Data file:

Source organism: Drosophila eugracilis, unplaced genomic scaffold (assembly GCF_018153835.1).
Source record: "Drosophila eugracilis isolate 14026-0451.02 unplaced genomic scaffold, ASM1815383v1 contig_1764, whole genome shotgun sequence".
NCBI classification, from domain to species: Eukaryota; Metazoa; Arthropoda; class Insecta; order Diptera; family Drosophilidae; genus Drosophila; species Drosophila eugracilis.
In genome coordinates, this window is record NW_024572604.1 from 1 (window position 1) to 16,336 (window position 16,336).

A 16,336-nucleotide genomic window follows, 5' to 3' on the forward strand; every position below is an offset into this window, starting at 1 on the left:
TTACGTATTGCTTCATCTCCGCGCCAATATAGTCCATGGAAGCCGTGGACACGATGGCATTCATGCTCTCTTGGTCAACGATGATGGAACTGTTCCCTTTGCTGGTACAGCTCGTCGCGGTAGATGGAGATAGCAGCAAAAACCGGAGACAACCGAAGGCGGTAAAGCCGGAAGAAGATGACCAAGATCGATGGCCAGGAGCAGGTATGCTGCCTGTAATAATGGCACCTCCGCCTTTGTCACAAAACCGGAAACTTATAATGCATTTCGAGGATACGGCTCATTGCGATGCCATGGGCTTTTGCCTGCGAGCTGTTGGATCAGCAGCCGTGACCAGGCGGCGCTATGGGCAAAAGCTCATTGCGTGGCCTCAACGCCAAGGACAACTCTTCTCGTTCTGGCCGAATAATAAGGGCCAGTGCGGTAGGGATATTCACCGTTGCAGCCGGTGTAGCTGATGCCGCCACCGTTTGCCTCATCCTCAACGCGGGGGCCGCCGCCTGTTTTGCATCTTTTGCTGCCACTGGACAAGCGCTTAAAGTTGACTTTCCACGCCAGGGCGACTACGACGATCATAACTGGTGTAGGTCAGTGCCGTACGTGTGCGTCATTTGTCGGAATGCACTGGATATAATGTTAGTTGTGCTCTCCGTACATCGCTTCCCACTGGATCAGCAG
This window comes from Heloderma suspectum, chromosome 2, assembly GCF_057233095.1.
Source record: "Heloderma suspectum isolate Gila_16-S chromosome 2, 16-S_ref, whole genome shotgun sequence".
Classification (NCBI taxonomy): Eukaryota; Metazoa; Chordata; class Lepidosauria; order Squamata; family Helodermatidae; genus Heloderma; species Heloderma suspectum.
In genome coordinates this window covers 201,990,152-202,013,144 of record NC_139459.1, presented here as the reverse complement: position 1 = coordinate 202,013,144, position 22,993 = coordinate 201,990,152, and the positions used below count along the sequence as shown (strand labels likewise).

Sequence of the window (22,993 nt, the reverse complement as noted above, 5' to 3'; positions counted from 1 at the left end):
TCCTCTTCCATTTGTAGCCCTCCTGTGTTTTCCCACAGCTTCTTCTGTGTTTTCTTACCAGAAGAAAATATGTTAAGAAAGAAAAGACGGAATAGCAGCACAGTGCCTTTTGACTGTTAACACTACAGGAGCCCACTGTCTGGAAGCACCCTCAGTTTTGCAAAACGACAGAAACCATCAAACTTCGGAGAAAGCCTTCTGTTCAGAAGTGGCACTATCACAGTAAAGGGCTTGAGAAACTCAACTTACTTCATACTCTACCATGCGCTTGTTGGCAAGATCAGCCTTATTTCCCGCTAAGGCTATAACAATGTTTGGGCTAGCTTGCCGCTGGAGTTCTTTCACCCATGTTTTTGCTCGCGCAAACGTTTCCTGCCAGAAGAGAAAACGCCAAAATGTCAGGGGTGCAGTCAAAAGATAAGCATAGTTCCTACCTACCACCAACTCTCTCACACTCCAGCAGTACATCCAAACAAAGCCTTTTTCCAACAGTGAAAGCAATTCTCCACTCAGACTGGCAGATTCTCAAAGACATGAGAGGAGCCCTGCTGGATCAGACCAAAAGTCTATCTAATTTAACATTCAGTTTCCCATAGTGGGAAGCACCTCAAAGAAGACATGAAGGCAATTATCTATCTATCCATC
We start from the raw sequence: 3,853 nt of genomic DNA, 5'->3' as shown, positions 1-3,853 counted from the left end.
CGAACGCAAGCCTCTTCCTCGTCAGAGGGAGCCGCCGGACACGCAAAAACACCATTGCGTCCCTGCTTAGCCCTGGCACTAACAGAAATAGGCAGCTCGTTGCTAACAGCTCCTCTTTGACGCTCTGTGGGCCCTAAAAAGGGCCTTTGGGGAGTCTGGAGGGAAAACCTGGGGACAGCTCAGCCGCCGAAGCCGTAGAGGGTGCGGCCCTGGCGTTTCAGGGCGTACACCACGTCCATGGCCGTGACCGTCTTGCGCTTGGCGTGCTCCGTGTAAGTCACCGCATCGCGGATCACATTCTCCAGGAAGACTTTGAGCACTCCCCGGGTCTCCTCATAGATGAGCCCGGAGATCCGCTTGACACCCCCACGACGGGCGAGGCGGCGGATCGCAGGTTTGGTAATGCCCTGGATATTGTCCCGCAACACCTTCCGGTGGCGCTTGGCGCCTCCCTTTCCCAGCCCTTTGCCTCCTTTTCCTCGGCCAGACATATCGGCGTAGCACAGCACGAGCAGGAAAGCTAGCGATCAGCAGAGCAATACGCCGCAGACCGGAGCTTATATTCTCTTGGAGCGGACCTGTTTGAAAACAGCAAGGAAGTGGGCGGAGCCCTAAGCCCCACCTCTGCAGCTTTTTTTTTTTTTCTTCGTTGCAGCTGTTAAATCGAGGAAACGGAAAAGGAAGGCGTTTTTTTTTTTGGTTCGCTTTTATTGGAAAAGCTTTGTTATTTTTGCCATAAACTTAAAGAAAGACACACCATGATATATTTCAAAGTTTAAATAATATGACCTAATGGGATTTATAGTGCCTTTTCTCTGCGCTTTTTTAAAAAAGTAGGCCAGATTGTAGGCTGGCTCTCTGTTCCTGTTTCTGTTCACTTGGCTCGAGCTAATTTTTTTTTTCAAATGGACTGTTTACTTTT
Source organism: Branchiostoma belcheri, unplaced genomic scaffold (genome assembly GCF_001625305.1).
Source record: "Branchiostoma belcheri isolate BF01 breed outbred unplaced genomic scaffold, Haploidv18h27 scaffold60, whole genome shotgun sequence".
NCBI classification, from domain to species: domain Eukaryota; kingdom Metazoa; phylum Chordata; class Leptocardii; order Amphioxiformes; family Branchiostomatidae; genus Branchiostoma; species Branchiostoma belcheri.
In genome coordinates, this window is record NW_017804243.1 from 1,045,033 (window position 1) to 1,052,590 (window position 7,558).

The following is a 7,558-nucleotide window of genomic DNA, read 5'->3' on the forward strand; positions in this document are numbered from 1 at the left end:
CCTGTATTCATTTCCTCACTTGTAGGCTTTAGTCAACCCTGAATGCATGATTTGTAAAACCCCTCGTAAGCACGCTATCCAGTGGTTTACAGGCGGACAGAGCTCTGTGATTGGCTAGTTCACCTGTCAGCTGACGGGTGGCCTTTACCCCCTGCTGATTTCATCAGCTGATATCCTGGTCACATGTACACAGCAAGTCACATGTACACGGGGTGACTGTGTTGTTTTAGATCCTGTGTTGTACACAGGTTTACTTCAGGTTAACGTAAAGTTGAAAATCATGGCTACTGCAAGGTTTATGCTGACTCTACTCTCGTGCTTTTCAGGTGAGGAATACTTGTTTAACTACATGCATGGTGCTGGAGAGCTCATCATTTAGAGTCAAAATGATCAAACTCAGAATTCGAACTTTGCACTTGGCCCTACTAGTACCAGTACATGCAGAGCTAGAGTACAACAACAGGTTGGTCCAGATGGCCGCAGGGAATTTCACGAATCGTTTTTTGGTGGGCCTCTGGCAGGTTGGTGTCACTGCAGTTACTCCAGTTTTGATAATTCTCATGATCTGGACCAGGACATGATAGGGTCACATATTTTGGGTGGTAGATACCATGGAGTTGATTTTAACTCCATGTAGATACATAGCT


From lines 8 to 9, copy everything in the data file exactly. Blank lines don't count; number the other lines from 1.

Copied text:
Source record: "Heloderma suspectum isolate Gila_16-S chromosome 2, 16-S_ref, whole genome shotgun sequence".
Classification (NCBI taxonomy): Eukaryota; Metazoa; Chordata; class Lepidosauria; order Squamata; family Helodermatidae; genus Heloderma; species Heloderma suspectum.